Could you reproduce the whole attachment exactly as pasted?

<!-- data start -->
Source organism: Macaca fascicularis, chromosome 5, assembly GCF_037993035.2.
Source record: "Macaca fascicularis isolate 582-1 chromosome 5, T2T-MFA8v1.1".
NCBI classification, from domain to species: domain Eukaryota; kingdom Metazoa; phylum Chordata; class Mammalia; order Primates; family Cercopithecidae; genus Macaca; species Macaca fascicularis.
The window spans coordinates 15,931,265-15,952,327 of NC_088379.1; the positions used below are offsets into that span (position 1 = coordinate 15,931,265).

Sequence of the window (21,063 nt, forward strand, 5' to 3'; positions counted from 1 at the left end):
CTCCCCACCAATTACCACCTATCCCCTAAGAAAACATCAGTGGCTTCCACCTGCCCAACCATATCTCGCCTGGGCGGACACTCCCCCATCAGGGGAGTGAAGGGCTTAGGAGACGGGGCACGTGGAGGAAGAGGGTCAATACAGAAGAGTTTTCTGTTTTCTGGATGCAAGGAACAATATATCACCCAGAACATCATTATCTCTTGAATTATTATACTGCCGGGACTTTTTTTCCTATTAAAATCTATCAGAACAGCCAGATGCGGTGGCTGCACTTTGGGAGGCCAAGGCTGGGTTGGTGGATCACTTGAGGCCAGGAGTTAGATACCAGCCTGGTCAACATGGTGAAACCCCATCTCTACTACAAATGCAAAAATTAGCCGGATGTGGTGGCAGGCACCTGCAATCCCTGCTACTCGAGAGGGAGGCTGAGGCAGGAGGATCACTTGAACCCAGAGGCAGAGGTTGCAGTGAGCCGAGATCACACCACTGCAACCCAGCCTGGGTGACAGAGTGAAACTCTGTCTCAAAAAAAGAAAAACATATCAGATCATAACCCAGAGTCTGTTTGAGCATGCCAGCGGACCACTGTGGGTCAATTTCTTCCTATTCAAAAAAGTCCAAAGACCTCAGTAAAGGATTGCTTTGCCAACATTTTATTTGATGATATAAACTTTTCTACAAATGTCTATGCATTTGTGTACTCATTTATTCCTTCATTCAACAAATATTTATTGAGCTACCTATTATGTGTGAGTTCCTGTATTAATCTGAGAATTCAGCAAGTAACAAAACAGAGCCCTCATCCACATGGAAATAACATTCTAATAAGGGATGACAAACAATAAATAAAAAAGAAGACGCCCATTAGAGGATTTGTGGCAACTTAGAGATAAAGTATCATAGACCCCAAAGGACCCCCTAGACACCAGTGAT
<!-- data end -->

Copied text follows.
Source organism: Macaca fascicularis, chromosome 5, assembly GCF_037993035.2.
Source record: "Macaca fascicularis isolate 582-1 chromosome 5, T2T-MFA8v1.1".
NCBI classification, from domain to species: domain Eukaryota; kingdom Metazoa; phylum Chordata; class Mammalia; order Primates; family Cercopithecidae; genus Macaca; species Macaca fascicularis.
The window spans coordinates 15,931,265-15,952,327 of NC_088379.1; the positions used below are offsets into that span (position 1 = coordinate 15,931,265).

Sequence of the window (21,063 nt, forward strand, 5' to 3'; positions counted from 1 at the left end):
CTCCCCACCAATTACCACCTATCCCCTAAGAAAACATCAGTGGCTTCCACCTGCCCAACCATATCTCGCCTGGGCGGACACTCCCCCATCAGGGGAGTGAAGGGCTTAGGAGACGGGGCACGTGGAGGAAGAGGGTCAATACAGAAGAGTTTTCTGTTTTCTGGATGCAAGGAACAATATATCACCCAGAACATCATTATCTCTTGAATTATTATACTGCCGGGACTTTTTTTCCTATTAAAATCTATCAGAACAGCCAGATGCGGTGGCTGCACTTTGGGAGGCCAAGGCTGGGTTGGTGGATCACTTGAGGCCAGGAGTTAGATACCAGCCTGGTCAACATGGTGAAACCCCATCTCTACTACAAATGCAAAAATTAGCCGGATGTGGTGGCAGGCACCTGCAATCCCTGCTACTCGAGAGGGAGGCTGAGGCAGGAGGATCACTTGAACCCAGAGGCAGAGGTTGCAGTGAGCCGAGATCACACCACTGCAACCCAGCCTGGGTGACAGAGTGAAACTCTGTCTCAAAAAAAGAAAAACATATCAGATCATAACCCAGAGTCTGTTTGAGCATGCCAGCGGACCACTGTGGGTCAATTTCTTCCTATTCAAAAAAGTCCAAAGACCTCAGTAAAGGATTGCTTTGCCAACATTTTATTTGATGATATAAACTTTTCTACAAATGTCTATGCATTTGTGTACTCATTTATTCCTTCATTCAACAAATATTTATTGAGCTACCTATTATGTGTGAGTTCCTGTATTAATCTGAGAATTCAGCAAGTAACAAAACAGAGCCCTCATCCACATGGAAATAACATTCTAATAAGGGATGACAAACAATAAATAAAAAAGAAGACGCCCATTAGAGGATTTGTGGCAACTTAGAGATAAAGTATCATAGACCCCAAAGGACCCCCTAGACACCAGTGAT